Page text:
By David Patton
From the February 2020 Issue
Form follows function. It might be an old adage, but the design principle still holds true: Use has to be the most important aspect of design. While beauty is important, ignoring the functional purpose or intent of design almost always results in an ineffective solution.
Take a retail space that’s stunningly crafted with a curated collection of products. The overall aesthetic draws people into the store, so naturally, you can assume this aspect of the design is working. But if you don’t create logical pathways through the store allowing shoppers to browse, or certain areas of the store lack any real foot traffic, you’ll see it in your sales. Customers will be less apt to buy.
When people can’t connect with a space on a functional level, they disengage. Design encourages action—or inaction. That’s why purpose-driven design is so important. You still consider the aesthetic, but not to the detriment of functionality. And as cliché as it may sound, it’s about finding the right balance between the two.
Of course, designing with purpose isn’t always easy. Sometimes, parameters outside your control will prevent you from applying this principle. In a business setting, you need the right recipe of people to bring purpose to design. If leadership wants something to look a certain way, it can be difficult to convince them otherwise.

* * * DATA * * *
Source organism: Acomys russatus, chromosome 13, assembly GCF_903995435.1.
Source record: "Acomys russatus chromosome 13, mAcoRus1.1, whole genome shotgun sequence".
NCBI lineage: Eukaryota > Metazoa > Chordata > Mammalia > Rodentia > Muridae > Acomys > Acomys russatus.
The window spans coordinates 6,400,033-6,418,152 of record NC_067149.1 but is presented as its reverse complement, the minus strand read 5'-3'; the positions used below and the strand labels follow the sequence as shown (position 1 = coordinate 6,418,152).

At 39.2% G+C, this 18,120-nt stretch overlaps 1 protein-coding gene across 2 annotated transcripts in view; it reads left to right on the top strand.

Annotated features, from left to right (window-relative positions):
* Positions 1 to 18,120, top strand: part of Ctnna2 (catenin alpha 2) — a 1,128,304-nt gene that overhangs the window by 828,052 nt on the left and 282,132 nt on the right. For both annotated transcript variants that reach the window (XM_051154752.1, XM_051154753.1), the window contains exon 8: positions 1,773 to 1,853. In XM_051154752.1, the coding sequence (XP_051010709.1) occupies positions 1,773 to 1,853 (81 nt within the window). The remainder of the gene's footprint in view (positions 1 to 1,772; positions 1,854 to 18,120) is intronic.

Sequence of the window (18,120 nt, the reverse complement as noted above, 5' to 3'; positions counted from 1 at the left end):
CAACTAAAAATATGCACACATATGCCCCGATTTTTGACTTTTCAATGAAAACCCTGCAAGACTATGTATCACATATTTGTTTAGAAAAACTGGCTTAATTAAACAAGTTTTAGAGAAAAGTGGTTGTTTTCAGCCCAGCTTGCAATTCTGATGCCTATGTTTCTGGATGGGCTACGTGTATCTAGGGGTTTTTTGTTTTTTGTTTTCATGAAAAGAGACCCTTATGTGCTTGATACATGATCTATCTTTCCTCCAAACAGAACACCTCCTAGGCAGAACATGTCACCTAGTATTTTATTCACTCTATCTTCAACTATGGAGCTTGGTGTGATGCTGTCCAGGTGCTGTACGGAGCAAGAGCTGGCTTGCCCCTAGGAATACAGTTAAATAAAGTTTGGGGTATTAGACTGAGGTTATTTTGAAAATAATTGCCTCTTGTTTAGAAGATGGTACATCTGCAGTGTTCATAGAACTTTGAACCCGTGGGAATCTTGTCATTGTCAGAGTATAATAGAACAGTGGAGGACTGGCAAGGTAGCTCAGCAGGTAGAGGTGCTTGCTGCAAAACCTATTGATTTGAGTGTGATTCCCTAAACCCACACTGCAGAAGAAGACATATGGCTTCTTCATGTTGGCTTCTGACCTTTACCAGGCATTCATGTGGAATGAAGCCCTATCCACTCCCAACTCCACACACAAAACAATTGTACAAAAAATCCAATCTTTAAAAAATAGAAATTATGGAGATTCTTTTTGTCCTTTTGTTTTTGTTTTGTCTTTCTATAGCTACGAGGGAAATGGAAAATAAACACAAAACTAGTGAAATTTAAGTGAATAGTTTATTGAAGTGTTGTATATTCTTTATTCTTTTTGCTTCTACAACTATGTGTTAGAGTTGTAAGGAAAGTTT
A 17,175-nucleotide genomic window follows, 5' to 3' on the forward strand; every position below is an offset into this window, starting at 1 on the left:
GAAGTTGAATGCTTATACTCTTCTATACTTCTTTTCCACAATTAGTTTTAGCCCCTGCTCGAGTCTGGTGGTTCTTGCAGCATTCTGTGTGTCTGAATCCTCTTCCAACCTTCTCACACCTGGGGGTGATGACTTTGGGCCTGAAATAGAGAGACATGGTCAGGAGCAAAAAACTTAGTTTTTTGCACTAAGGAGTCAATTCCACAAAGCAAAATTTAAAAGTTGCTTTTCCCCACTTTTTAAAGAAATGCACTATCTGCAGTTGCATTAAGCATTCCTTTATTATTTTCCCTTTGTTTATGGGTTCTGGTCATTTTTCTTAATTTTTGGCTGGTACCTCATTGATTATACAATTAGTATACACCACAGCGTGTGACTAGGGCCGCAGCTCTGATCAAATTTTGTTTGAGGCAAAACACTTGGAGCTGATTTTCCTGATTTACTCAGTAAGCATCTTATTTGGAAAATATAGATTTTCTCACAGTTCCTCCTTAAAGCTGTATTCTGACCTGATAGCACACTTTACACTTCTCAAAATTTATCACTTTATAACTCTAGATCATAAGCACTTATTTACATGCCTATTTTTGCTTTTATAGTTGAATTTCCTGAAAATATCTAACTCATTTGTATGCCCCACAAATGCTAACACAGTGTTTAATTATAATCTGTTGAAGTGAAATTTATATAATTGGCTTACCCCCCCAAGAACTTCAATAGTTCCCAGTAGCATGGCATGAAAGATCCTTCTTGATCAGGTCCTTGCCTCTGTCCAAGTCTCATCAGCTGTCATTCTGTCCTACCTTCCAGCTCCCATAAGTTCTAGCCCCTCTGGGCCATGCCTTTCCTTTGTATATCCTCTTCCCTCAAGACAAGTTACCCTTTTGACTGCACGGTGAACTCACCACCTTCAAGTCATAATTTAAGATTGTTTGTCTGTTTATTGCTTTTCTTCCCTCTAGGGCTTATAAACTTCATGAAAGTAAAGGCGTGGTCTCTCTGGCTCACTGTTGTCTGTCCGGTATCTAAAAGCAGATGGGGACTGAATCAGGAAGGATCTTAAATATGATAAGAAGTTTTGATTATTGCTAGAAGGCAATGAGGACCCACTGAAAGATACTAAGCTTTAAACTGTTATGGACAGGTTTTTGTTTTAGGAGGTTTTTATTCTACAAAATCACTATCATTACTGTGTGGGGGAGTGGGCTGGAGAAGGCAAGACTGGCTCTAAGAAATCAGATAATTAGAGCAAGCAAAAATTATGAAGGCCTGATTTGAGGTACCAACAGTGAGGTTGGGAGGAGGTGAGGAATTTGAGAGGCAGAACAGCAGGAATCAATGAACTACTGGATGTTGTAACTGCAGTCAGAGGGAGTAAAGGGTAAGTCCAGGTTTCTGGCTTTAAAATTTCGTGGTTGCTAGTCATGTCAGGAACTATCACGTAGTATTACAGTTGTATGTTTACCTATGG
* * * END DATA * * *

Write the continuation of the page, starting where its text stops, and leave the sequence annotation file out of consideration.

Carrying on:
The artistic nature of design also can get in the way. No designer I’ve ever met wants to create a design that’s not awe-inspiring. It’s a natural desire to try to create a beautiful solution, which can cause you to fall into the trap of letting a current trend or even gimmick lead the design. In my experience, that’s the primary reason behind nonfunctional solutions: The focus was on the visual, not the purpose.
For form to truly follow function, the design process must be at the forefront of your mind. You must always be aware of how you’re approaching a project, no matter what it is. And the following will help you embrace a more purpose-driven approach to your next design:
1. Analyze the problem. Let’s say, for example, you’re redesigning a workspace. Ask yourself, what’s the purpose of the project? Sure, you want the space to look aesthetically pleasing. You also want it to correspond with the company’s culture. But there’s another, much bigger facet that must be properly framed and contextualized: the root cause of the problem. Once you determine that element, you can work through the problem with the underlying purpose in mind.
We recently worked with an organization that was having some high-profile culture issues. They hired a new CEO to help rebuild, and one of her first orders of business was to revamp the workspace. They were in dire need of transparency, so they literally tore down walls in favor of an open environment and added conference rooms made of clear, movable panels. They needed to boost morale and support camaraderie, so they redesigned their space to encourage collaboration and a feeling of inclusion.